Tamil Tigers and America’s Founding Fathers
4 July 2002
The Asiaweek magazine, published from Hong Kong for 26 years,
folded abruptly on November 29 of last year. Its owner the Time-Warner Inc.
opted to pull its plug on the Asiaweek magazine following the financial fallout
from the September 11 incidents in New York.
Since its inception in 1975, the Asiaweek magazine had provided continuous
coverage on the Tamil politics and culture. It featured the LTTE leader
Pirabhakaran in its cover on more than one occasion. In its waning years, since
1994, it had published offensive and unverified coverage on the LTTE, to salvage
its meager sales figures in Sri Lanka.
However, the Asiaweek magazine also frequently provided me space to present my
views in its Letter’s Page. I should be grateful for that privilege. Apart from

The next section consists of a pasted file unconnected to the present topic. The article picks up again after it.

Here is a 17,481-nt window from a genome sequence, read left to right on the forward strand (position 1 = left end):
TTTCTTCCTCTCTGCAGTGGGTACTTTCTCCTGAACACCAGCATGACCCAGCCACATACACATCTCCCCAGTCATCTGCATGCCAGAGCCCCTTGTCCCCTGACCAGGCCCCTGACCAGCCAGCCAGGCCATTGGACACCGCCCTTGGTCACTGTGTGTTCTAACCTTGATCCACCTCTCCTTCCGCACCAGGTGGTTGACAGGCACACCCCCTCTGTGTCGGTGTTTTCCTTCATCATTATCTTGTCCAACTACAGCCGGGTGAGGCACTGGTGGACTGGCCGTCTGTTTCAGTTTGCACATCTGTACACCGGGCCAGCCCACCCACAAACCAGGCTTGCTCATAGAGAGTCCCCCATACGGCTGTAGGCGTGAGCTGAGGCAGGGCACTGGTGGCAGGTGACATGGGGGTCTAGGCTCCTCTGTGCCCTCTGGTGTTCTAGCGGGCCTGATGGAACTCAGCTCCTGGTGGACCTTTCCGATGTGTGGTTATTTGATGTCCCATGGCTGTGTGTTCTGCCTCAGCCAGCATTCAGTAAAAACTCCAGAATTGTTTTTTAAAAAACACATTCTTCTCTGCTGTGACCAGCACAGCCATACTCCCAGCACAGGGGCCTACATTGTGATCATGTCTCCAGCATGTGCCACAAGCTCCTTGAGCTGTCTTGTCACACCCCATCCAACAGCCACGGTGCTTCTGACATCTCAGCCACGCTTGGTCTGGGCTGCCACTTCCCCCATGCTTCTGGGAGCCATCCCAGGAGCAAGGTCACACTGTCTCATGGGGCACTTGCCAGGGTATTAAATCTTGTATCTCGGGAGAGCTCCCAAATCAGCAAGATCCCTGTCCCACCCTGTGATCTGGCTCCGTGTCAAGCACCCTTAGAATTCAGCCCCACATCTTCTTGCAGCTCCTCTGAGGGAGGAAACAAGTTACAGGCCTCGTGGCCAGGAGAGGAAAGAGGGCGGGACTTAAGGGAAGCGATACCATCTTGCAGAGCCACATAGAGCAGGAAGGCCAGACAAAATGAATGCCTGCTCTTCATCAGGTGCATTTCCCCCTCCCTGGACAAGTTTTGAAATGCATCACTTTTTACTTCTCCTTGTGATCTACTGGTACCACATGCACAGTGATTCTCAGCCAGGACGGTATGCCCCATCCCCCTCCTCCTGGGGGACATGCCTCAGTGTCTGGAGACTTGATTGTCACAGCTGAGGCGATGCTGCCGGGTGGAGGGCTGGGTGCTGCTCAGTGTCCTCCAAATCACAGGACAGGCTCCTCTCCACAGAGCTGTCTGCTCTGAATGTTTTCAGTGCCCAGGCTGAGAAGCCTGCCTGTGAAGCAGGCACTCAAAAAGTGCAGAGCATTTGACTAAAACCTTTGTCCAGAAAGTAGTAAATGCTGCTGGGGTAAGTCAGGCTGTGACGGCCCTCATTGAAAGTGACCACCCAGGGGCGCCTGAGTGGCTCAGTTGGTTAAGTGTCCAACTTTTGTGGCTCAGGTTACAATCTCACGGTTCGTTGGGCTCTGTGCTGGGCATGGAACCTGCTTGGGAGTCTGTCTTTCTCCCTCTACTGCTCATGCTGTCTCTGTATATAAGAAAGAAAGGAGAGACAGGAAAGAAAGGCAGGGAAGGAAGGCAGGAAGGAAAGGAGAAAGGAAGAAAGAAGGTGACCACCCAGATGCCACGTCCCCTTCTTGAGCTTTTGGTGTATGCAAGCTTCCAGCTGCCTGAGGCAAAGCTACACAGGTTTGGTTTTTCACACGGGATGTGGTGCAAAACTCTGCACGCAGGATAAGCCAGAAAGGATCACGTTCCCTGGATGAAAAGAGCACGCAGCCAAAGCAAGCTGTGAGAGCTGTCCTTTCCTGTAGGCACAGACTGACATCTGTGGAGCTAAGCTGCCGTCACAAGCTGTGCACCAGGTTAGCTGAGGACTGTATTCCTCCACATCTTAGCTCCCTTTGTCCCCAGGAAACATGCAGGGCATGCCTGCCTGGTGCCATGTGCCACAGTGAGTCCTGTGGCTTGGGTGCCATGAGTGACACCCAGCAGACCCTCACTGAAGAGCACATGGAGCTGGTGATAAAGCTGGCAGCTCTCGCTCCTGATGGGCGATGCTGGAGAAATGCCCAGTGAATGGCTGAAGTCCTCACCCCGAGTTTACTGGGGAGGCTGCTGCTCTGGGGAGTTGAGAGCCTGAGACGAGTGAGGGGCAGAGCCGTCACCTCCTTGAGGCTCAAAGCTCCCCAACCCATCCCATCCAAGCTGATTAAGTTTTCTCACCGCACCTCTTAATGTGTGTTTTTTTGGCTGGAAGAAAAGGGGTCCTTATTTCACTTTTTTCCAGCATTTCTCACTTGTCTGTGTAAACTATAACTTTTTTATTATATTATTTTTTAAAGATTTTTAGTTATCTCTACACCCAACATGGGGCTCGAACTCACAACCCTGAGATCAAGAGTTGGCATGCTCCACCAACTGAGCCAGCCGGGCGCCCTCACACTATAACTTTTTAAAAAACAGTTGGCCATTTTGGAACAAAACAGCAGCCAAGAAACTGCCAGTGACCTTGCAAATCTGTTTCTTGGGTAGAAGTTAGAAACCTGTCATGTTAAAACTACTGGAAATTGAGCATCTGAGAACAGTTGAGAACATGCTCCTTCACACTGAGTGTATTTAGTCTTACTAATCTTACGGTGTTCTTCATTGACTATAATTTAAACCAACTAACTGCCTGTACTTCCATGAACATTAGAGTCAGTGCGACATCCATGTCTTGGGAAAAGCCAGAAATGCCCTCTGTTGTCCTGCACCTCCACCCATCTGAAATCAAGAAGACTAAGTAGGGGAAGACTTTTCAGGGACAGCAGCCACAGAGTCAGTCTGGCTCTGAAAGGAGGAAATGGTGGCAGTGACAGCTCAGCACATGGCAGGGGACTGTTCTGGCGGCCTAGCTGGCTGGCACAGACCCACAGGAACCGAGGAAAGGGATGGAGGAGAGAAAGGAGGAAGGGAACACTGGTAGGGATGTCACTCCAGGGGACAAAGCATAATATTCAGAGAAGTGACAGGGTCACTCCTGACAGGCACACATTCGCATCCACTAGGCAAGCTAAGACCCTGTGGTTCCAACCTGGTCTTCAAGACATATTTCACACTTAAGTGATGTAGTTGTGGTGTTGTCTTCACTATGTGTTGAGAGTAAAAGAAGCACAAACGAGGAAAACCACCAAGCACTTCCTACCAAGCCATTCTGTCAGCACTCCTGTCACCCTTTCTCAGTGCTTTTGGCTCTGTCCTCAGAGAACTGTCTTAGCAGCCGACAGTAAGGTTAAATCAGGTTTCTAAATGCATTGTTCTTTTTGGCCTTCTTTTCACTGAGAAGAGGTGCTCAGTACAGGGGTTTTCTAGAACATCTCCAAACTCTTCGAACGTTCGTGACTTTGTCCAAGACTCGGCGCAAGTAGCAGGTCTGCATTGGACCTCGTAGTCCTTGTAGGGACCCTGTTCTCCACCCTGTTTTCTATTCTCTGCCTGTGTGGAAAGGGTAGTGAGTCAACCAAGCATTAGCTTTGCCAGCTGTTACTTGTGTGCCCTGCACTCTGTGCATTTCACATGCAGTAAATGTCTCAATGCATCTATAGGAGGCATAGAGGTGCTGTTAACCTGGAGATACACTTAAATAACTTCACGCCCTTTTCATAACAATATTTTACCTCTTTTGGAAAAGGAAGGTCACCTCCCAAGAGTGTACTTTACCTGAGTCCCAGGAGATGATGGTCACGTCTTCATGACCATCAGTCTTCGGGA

me, Ana Pararajasingham from Australia also contributed a few letters presenting
our point of view. Nearly 40 of my brief letters (most in mangled versions of
course) were published in the Asiaweek magazine between 1987 and 1996. An equal
number of the letters posted and faxed to the editorial desk went unpublished.
In one of such unpublished letters, I had even humorously predicted the demise
of Asiaweek, before it actually happened.
The role of Asiaweek in elevating the stature of LTTE in the eyes of Asian
readers beyond the boundaries of India deserve an in-depth analysis and time
permitting, it will be done at a later time.
I present below a 1990-1991 debate in which I participated with a Sri Lankan (?)
correspondent, who did not have the courtesy or gumption to identify himself or
herself. It was about comparing Tamil Tigers with America’s Founding Fathers.
A Debate on Tamil Tigers and
America’s Founding Fathers